I’ll Miss You till I Meet You is built on similar changes and an identical drum pattern to Roxette’s It Must Have Been Love, which is probably a better song, and certainly has a more memorable chorus, but is a regrettable record – the humanity of Marie Fredrikson’s vocal trampled to death under a herd of stampeding elephants banging snare drums. Such was the fate of many a good ballad from about 1984 to 1994. Williams, though, wisely kept her recording intimate, with the sleeve art even suggesting the album was recorded in a cosy living room. In fact, this is a smart piece of misdirection; the record was actually made in Allaire Studios in the Catskills, which is an upscale facility with a client list to match. Nevertheless, Williams still sings like she’s in a small coffeehouse, playing unamplified to 15 people, and she avoids self-consciously stadium-sized moves. Guitars chime and sigh, but they don’t thunder. If you’re going to do a song that has a more than touch of the power ballad about it, it’s a wise idea to underplay it.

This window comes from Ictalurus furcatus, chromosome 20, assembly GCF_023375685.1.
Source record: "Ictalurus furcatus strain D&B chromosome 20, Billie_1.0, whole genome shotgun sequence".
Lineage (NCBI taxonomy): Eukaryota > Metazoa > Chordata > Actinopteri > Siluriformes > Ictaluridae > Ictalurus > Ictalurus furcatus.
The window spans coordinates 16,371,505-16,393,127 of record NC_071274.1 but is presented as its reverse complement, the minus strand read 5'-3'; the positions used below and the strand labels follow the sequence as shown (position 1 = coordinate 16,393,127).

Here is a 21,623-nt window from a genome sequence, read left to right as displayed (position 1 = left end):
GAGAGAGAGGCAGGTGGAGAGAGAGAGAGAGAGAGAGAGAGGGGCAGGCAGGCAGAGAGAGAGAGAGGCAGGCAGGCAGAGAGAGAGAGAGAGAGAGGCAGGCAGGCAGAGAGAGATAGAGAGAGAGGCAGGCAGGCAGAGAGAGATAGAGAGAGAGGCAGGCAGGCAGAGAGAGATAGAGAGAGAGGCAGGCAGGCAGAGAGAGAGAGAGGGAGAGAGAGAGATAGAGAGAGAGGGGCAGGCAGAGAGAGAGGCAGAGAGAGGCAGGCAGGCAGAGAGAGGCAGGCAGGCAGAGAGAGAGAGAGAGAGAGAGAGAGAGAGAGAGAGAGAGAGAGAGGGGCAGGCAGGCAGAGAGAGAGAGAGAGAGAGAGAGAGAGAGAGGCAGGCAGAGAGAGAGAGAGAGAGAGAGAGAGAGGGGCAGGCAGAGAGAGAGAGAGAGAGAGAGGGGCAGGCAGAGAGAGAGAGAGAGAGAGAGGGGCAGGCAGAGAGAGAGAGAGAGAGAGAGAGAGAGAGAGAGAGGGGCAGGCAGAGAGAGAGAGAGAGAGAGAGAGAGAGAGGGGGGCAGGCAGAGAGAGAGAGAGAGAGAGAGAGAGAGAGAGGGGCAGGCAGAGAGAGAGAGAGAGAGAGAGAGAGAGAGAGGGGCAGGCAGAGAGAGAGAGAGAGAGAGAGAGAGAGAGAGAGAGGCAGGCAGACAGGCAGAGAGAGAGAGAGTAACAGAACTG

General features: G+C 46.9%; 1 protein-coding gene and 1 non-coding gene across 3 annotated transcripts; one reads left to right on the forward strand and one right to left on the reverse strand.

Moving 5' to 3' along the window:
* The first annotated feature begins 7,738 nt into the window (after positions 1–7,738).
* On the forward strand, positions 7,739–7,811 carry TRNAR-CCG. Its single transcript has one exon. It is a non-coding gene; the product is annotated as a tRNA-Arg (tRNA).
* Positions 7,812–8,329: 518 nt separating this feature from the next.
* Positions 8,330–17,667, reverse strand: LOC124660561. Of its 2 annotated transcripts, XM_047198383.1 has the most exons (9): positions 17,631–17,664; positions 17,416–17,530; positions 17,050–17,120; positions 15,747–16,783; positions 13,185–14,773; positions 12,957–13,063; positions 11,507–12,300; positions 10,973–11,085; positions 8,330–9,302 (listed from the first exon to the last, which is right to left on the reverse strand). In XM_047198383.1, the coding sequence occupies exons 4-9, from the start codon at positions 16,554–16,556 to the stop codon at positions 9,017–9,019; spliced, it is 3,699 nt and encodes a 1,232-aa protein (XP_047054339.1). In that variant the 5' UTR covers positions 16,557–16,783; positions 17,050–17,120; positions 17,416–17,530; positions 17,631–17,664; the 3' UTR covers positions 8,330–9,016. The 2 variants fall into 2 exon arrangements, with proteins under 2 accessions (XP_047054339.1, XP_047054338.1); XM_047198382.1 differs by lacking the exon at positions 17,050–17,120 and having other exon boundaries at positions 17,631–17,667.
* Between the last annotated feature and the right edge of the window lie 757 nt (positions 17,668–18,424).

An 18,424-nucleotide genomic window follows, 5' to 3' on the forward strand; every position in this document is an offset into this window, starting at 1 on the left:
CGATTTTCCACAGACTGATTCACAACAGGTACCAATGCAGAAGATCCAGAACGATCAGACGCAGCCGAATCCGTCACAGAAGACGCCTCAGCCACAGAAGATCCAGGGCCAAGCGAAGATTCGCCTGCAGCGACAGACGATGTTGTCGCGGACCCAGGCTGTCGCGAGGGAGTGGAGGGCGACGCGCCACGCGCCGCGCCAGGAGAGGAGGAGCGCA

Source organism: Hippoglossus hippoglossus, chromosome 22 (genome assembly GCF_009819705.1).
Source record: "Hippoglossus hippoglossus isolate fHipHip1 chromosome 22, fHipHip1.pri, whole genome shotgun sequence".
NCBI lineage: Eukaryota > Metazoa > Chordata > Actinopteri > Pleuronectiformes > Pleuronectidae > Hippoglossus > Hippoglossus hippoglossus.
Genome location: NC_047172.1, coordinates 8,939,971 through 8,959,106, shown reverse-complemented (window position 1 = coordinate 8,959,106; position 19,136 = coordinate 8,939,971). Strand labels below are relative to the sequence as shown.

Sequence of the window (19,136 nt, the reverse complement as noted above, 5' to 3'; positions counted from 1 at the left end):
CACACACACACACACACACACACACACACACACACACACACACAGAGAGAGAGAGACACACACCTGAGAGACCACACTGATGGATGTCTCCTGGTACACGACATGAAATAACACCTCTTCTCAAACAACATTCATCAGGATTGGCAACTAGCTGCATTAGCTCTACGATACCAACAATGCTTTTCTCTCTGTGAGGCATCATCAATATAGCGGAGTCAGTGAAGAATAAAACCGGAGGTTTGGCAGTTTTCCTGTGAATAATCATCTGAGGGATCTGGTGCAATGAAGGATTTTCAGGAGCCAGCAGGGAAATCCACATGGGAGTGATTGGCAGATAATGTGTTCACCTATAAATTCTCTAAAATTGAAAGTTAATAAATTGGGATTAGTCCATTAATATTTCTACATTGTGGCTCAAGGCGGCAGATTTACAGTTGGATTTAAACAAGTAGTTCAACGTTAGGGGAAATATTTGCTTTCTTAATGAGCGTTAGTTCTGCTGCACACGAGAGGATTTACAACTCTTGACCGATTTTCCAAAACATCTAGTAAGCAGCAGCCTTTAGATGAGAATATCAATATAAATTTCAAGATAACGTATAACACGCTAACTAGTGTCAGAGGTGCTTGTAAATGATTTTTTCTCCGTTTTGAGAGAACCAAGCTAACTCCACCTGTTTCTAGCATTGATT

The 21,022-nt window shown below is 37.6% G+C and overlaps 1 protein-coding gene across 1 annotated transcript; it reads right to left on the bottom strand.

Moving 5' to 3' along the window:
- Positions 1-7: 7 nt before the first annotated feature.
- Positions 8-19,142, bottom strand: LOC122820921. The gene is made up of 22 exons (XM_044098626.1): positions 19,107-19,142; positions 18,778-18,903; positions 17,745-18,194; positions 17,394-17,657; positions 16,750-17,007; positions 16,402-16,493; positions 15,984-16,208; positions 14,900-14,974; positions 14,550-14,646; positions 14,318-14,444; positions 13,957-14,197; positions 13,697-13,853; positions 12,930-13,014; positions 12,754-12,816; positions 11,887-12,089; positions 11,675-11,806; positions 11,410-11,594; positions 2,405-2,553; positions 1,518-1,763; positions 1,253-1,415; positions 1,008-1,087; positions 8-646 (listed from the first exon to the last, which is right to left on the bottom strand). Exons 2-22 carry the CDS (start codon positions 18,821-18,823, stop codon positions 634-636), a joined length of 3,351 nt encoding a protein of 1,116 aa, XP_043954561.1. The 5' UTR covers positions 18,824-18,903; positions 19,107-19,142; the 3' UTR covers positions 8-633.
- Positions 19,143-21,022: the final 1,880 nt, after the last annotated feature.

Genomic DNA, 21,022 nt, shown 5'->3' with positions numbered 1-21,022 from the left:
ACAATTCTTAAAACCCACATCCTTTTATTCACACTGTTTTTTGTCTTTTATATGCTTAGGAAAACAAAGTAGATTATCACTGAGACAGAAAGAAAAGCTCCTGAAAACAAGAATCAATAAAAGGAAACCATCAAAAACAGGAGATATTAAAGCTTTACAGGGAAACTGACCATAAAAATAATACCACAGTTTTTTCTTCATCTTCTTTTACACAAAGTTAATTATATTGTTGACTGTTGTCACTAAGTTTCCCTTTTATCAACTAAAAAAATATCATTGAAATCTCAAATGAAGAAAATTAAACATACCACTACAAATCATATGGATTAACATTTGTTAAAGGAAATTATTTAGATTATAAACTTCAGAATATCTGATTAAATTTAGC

Like anyone who manages to make a middle-class career out of music for 20 years while never becoming close to a mainstream figure, Williams is a canny operator, and she surrounded herself with good people on this record: Eric Bazillian and Rob Hyman from the Hooters (the kind of constantly employed industry vets that I have a lot of time for), Steuart Smith who is a member of the Eagles’ touring band and even Marshall Crenshaw, once and future power-pop boy wonder.

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My Secret Life – Redd Kross